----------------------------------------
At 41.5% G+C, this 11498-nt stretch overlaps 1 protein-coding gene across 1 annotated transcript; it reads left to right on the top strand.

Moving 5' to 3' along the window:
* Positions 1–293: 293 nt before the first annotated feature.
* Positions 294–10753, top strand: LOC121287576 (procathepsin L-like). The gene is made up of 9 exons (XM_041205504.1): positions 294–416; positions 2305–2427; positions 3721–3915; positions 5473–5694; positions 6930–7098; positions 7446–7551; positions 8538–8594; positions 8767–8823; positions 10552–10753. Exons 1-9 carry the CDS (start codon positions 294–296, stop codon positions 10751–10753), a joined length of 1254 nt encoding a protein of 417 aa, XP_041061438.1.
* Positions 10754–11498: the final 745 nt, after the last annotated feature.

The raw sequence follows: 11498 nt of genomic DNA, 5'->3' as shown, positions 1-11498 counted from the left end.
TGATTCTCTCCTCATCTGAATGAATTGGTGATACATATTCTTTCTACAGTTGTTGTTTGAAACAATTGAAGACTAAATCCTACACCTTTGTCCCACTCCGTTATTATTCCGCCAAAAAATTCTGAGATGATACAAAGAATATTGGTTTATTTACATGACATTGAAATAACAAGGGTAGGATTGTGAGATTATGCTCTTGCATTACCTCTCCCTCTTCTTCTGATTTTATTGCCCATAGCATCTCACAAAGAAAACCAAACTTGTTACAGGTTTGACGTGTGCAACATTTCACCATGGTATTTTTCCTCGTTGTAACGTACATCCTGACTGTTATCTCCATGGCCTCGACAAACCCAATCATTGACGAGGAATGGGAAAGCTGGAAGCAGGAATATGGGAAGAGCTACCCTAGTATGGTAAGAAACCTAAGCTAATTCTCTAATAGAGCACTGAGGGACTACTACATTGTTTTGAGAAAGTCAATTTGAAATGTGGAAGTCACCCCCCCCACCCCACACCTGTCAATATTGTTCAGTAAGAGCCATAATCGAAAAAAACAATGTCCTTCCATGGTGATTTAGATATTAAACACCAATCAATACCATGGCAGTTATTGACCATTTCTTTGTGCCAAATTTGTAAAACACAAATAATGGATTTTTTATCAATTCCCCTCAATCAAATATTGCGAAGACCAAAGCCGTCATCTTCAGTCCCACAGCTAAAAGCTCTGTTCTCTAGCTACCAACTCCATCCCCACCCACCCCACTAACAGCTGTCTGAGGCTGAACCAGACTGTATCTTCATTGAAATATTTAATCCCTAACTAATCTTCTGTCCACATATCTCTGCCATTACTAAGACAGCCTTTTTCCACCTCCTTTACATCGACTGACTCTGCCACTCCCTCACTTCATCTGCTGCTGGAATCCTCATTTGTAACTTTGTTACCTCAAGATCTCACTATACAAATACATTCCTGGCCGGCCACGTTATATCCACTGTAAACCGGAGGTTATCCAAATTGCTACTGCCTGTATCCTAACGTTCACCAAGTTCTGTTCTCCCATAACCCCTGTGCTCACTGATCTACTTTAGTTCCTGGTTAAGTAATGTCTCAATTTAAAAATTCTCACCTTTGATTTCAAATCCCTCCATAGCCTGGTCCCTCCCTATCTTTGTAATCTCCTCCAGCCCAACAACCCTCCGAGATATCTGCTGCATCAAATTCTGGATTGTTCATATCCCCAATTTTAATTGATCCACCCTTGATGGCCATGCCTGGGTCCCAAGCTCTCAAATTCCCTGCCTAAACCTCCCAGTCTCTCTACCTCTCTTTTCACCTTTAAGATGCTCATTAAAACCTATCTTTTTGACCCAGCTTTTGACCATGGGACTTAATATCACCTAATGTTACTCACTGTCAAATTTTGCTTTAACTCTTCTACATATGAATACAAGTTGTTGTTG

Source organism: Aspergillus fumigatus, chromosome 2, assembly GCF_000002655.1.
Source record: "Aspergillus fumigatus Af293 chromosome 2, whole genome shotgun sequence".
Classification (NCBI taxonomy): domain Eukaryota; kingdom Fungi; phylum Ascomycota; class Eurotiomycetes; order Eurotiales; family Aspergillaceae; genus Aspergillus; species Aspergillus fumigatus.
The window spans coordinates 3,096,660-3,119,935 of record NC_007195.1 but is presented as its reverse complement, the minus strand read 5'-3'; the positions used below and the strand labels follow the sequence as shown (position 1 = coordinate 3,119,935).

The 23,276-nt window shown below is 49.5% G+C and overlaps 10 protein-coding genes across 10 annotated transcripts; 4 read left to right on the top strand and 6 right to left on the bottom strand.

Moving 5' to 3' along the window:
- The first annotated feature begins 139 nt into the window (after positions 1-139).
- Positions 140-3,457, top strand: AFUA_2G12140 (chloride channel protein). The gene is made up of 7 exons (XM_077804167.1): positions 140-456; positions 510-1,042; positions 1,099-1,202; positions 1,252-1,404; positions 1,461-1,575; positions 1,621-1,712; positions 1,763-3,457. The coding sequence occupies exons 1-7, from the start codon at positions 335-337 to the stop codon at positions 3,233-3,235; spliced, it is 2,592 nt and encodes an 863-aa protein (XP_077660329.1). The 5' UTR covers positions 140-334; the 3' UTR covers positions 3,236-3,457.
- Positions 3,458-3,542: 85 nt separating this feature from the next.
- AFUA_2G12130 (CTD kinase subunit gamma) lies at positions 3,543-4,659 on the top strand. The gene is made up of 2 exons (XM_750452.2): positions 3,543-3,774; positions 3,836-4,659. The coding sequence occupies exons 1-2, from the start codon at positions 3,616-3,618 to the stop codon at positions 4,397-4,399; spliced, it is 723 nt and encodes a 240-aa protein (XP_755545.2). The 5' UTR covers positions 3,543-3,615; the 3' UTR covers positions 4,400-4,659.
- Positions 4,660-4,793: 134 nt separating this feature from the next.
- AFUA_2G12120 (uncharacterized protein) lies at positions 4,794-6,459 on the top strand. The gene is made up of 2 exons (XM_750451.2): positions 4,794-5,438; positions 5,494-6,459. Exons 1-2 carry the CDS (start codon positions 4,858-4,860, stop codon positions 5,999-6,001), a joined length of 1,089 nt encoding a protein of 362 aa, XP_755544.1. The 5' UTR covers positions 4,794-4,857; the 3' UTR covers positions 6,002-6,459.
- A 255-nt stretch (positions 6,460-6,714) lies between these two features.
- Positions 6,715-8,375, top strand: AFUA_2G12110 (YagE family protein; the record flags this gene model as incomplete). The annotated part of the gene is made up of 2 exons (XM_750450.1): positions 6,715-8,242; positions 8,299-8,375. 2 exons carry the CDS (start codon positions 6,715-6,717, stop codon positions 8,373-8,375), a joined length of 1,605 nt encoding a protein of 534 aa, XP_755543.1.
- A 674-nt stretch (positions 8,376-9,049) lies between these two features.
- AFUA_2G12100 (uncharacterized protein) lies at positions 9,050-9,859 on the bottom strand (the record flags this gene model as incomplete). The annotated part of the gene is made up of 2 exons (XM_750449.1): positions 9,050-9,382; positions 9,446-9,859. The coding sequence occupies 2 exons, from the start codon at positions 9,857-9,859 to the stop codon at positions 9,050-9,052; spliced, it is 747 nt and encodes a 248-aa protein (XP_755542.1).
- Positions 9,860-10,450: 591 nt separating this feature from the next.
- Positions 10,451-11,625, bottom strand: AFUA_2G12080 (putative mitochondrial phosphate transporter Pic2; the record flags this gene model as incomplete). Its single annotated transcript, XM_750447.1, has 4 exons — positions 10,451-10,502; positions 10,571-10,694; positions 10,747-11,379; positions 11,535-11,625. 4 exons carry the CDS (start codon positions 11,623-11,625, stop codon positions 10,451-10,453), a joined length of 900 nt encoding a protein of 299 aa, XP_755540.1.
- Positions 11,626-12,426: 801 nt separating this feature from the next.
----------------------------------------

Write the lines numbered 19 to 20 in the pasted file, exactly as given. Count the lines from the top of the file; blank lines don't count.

- AFUA_2G12120 (uncharacterized protein) lies at positions 4,794-6,459 on the top strand. The gene is made up of 2 exons (XM_750451.2): positions 4,794-5,438; positions 5,494-6,459. Exons 1-2 carry the CDS (start codon positions 4,858-4,860, stop codon positions 5,999-6,001), a joined length of 1,089 nt encoding a protein of 362 aa, XP_755544.1. The 5' UTR covers positions 4,794-4,857; the 3' UTR covers positions 6,002-6,459.
- A 255-nt stretch (positions 6,460-6,714) lies between these two features.